The holiday marks the end of Ramadan, a month-long period of fasting and deep reflection.
Translated from Arabic as “the feast of the breaking of the fast”, Muslims observe the religious holiday by taking part in traditions such as holding prayer services and donating money to charity.
Here’s everything you need to know about Eid al-Fitr:
What is Eid al-Fitr?
Ramadan commemorates the Quran first being revealed to the Prophet Muhammad and is one of the Five Pillars of Islam.
Eid al-Fitr marks an end to the solemn period of reassessment that is Ramadan.
When is the festival?
Ramadan lasts between 29 and 30 days, depending on when a new moon is sighted by local religious authorities.
The sighting of the new moon means that Eid al-Fitr can commence.
Precisely when followers choose to observe it varies because there is some discussion within the faith about whether the moon must be spotted with the naked eye and whether it needs to be seen in the country where the celebrations are happening.
The date of Eid al-Fitr depends on the lunar calendar, which is why it falls on a different date on the Gregorian calendar on an annual basis.
This year, Eid al-Fitr takes place from the evening of Saturday 23 May until the evening of Sunday 24 May.
The festival is a day when Muslims thank god, known as Allah in Arabic, for strength and blessings, hoping the commemoration of Ramadan has brought them closer to god.
It was first celebrated by Muhammad in 624CE following a victory in battle.
How is it celebrated?
Several traditions are observed on Eid al-Fitr, one of which involves the reciting of a certain set of prayers especially for the occasion called Salat al-Eid.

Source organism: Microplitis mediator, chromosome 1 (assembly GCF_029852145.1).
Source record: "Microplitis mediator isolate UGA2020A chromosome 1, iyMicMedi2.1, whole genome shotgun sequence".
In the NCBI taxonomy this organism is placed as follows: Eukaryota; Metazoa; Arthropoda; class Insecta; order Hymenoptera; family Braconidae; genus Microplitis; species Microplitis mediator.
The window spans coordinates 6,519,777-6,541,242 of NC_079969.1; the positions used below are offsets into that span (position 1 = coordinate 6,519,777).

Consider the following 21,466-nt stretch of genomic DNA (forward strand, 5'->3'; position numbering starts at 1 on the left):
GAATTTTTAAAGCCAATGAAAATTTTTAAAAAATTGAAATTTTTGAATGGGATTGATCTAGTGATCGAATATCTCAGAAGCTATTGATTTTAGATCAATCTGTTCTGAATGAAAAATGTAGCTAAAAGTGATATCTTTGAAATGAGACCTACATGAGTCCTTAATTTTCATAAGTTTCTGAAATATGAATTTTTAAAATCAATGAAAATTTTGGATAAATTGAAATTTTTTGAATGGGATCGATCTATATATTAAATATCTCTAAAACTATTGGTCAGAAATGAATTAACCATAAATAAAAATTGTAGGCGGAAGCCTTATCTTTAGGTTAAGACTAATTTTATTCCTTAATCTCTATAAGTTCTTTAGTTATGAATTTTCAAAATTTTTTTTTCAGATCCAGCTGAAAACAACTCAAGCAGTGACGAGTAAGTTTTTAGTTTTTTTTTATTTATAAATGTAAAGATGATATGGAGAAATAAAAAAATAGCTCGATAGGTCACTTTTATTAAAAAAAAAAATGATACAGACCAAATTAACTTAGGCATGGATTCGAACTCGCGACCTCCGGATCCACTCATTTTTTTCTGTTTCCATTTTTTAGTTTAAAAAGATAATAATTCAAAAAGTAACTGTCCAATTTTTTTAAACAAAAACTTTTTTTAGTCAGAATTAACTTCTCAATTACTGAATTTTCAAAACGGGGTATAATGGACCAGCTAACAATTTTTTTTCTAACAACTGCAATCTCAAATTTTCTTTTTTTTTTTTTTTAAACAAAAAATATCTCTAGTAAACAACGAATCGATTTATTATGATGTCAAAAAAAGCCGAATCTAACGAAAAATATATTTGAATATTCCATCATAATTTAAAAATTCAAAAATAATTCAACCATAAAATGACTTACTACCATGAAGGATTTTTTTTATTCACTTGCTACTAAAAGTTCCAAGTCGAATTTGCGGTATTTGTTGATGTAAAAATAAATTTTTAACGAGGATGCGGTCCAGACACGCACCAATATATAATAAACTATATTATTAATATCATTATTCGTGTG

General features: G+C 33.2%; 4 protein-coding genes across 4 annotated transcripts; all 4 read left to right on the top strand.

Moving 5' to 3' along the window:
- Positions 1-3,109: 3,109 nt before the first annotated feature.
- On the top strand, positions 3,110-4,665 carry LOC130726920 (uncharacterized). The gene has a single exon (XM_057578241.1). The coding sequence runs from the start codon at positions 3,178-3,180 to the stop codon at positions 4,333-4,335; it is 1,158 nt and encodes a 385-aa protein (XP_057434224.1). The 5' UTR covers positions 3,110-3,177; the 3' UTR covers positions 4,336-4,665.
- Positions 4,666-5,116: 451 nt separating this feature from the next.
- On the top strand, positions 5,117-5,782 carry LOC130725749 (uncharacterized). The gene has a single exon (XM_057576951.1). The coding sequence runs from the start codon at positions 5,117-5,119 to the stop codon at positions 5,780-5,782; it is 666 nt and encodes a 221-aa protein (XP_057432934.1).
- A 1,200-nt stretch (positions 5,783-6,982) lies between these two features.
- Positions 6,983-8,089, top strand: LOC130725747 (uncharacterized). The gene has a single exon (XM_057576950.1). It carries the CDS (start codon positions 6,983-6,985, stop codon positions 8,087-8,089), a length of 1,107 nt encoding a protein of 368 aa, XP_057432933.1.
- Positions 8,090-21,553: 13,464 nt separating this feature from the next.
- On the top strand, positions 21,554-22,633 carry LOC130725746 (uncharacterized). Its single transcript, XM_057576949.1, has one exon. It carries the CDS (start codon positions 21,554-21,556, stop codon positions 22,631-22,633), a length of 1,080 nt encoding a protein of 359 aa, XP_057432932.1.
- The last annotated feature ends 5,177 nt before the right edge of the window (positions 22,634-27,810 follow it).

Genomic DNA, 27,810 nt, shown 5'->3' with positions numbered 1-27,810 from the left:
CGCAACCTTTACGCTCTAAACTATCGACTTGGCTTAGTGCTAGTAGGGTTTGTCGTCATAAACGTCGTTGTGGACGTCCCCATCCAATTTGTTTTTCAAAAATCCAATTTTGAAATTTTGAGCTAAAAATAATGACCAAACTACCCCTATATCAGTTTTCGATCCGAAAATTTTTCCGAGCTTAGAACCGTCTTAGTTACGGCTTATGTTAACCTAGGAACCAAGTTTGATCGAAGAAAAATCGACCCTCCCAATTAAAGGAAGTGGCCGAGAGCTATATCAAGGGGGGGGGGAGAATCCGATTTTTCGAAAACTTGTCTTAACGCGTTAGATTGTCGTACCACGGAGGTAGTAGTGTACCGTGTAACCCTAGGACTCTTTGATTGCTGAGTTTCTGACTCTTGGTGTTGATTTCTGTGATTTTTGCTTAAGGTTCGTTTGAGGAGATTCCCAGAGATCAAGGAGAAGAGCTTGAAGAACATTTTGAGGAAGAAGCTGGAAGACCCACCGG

Muslims will generally gather at mosques or in open-air locations such as parks to recite the prayers on the first morning of the festival.
They will then sit down with their family and friends for breakfast, their first daylight meal following a month of fasting.
However, this year traditional celebration practises may have significantly adapted due to the ongoing coronavirus pandemic.
Traditionally, Eid al-Fitr is celebrated for three days and is a national holiday in Muslim countries.
In the UK, Muslims tend to celebrate the festival for a day and may take time off work or school for the occasion.
Another important tradition is Zakat al-Fitr – the act of giving charity to the poor at the end of Ramadan.
In 2016, it was estimated that British Muslims gave on average £371 each to charity during Ramadan.
What’s the difference between Eid al-Fitr and Eid al-Adha?
Eid al-Adha takes place later on in the year, and is considered a holier observance than Eid al-Fitr.
It takes place on the 10th day of the final month of the Islamic calendar, and involves Muslims from around the world travelling the Mecca for pilgrimage.
This year, Eid al-Adha takes place from the evening of Thursday 30 July to Monday 3 August.
It is known as the “sacrifice feast”, and honours the prophet Ibrahim’s sacrifice of his son Ishmael, an act of submission under the order of Allah.
How to wish someone a happy Eid
The phrase commonly used by Muslims to wish someone a happy Eid is “Eid Mubarak”, which translates to “Blessed Eid” in Arabic.